Time capsules can be pretty boring. But time capsule nerds like me live for those rare capsules with something really cool inside. This year we saw time capsules filled with the weird, the rare, and the surprising. One thing that so many of 2015’s time capsules had in common: Lots of booze.

So without further ado, here are the ten coolest time capsules of 2015. It was a pretty good year for time capsules. Arguably it wasn’t as cool as 2013, when they dug up the long lost Steve Jobs time capsule, but it was still pretty swell.

Art by Sam Woolley

10. The 71-year-old punchline capsule

The residents of Lebanon, New Hampshire, recently discovered a time capsule hidden under the steps of their City Hall. Dated 1944, the capsule was in the form of a brown whiskey bottle. But sadly, there wasn’t any whiskey inside. Instead, it seems like it was just the set-up for a punchline 71 years in the making.

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The time capsule was placed there by former city surveyor Samuel Stevens, who has since passed away. And the note that he included, along with a lone penny and some newspaper clippings, apologized for the lack of whiskey.

“Whoever finds this bottle may keep it,” the note from June 10, 1944 read. “Sorry there is no liquor in it, but I drank it all up.”

The note said that Stevens had hidden other whiskey bottles all around town. But for all we know that might be another joke that Stevens was playing on the future. Good joke, Sam. You’ve got to hand it to a guy who delivers a punchline from beyond the grave.

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Images via YouTube


9. The artillery shell and the case of the missing brandy

Volunteers at the American Legion Post 76 in Arlington, Washington, finally decided that the artillery shell sitting in the lobby should probably get glued down. But they were surprised to find out that the shell was actually a time capsule from 1934. They were also surprised to find that someone had gotten to it first. Whoever it was left a note: “Thank you for the brandy.”

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There were plenty of other items in the shell, including a trove of documents, magazines, a menu from a local hotel, and a trench lighter from World War I. But it seems 2015 was the year for alcoholic pranksters. Hats off to this anonymous time capsule drinker.

Next time, leave a little left for the next guy. It’s just good time capsule etiquette.

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Photos by Kirk Boxleitner/Arlington Times


8. Message in a bottle returned 44 years later

On January 15, 1971 a young boy in Carlisle, England chucked a glass bottle in the North Sea. It contained a note scrawled in blue pen with the boy’s name, the date, and his address. Forty-four years later that bottle was found, washed up in Scotland. And after a bit of internet research, the bottle was returned to its creator.

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There have been plenty of old time capsules discovered over the years. But few make their way back to the person who created them. Especially after four decades.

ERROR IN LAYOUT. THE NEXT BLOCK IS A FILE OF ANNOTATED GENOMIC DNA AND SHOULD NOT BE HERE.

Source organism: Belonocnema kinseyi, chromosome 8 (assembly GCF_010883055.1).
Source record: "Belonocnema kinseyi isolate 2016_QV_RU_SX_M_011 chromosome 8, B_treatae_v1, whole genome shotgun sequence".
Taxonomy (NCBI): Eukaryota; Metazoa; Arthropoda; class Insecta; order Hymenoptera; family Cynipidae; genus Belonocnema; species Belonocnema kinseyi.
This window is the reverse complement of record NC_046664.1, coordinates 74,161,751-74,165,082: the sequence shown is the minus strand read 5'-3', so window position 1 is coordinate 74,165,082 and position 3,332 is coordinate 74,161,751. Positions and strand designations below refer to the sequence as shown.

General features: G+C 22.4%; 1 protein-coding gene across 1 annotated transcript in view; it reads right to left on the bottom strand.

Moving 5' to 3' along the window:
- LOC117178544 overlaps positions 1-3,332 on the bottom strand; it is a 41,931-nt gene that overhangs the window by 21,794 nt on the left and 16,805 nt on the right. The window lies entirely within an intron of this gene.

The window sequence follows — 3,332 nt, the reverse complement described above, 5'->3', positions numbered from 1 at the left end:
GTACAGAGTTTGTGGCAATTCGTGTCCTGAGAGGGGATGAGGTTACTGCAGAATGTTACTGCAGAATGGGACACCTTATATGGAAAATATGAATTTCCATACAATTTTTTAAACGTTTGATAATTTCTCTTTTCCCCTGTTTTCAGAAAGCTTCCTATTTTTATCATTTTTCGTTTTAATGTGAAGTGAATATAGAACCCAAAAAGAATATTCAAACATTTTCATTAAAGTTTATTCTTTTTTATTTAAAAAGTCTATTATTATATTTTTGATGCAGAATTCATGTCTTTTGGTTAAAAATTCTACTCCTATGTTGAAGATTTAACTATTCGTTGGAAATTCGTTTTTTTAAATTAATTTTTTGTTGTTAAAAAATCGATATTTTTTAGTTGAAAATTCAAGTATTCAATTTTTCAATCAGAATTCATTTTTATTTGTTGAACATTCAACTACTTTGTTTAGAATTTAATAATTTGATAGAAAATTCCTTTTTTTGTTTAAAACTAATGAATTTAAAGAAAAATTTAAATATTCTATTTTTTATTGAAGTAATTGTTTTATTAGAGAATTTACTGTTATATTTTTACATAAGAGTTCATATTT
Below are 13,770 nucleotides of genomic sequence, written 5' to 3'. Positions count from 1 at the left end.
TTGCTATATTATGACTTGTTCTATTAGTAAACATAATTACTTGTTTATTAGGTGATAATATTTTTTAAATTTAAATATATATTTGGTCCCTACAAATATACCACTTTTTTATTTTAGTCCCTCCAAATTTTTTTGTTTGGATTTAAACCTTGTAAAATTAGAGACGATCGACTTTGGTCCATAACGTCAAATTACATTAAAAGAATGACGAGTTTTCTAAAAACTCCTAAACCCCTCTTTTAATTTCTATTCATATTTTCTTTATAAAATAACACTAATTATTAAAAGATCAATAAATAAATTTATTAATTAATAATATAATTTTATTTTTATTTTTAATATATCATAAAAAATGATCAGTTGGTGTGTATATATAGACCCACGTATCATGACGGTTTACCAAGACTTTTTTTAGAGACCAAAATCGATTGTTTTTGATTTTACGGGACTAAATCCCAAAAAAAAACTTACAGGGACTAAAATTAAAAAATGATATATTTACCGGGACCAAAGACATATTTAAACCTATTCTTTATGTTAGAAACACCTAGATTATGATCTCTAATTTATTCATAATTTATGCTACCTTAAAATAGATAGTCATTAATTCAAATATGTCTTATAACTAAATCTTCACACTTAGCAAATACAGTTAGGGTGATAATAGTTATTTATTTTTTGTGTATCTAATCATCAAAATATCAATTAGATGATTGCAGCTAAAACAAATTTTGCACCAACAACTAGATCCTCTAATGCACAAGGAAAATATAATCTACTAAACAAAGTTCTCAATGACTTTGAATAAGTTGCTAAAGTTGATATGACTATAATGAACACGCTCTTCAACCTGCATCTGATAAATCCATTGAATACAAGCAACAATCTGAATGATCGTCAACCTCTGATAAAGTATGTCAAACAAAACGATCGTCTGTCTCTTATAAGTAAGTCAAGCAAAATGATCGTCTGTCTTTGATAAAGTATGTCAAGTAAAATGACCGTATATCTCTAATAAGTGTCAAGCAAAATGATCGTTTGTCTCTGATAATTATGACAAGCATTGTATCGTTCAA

Without the help of the internet (and Facebook in particular in this case) the vacationing couple who found the old bottle probably never would’ve found its creator. Or if they had, it would’ve been quickly adapted into a 1980s Lifetime movie. Either way, thank you Internet—this is one of the few times this year that you proved not to be total garbage.

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Images via Facebook


7. Paul Revere’s own time capsule from 1795

Back in January construction crews in Boston made an amazing discovery: A time capsule from 1795. Not only was the capsule nearly as old as the United States itself, it was created by some pretty famous Americans.

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The capsule was first interred in a cornerstone by Revere and Samuel Adams in 1795, and many news outlets played up the idea that the contents were a complete mystery. Except that they weren’t. Because it was already opened at least once before back in 1855. Sure, it may have only been some newspapers and coins—but they were really old newspapers and coins.

The contents of the capsule now rest in the Museum of Fine Arts in Boston. Newspapers from the cornerstone capsule can be seen below on the left. The silver plaque inscribed by Paul Revere himself is on the right.

Read the full story here and here.

Images via Getty


6. The century-old whisky bottle time capsule

Construction crews in Scotland discovered a time capsule from 1894 this year containing a bottle of alcohol. And unlike the artillery shell capsule in Washington and the empty bottle capsule in New Hampshire, this one actually had some whisky in it.

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The capsule, a rusted metal box that is clearly showing its age, was found inside a cornerstone in the Ruthven Road bridge just outside of a town called Kingussie. And, of course, the box contains plenty of the things we’ve come to expect from time capsules, like old newspapers and even a paper scroll. But the whiskey is obviously the real wild card.

“The changes which have occurred since it was placed there are extraordinary,” Robert Ogg of the construction company working on the bridge told the BBC. “If you think that the bridge was being used by horses back then, it gives you a sense of the time which has passed.”

Okay, so now you time capsule nerds are faced with a question. When finally confronted with a time capsule with actual alcohol, would you drink it? Even if it was 121 years old? Either way, I’m inclined to call you a liar.

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Photos via Highland Folk Museum


5. The Napa Valley earthquake capsule

The Napa Valley region experienced a devastating earthquake in 2014 that left one person dead and about 200 injured. Some buildings were severely damaged and as part of repairs to the Napa County Courthouse, construction crews dug up a staircase. And what did they find? A time capsule from 1979.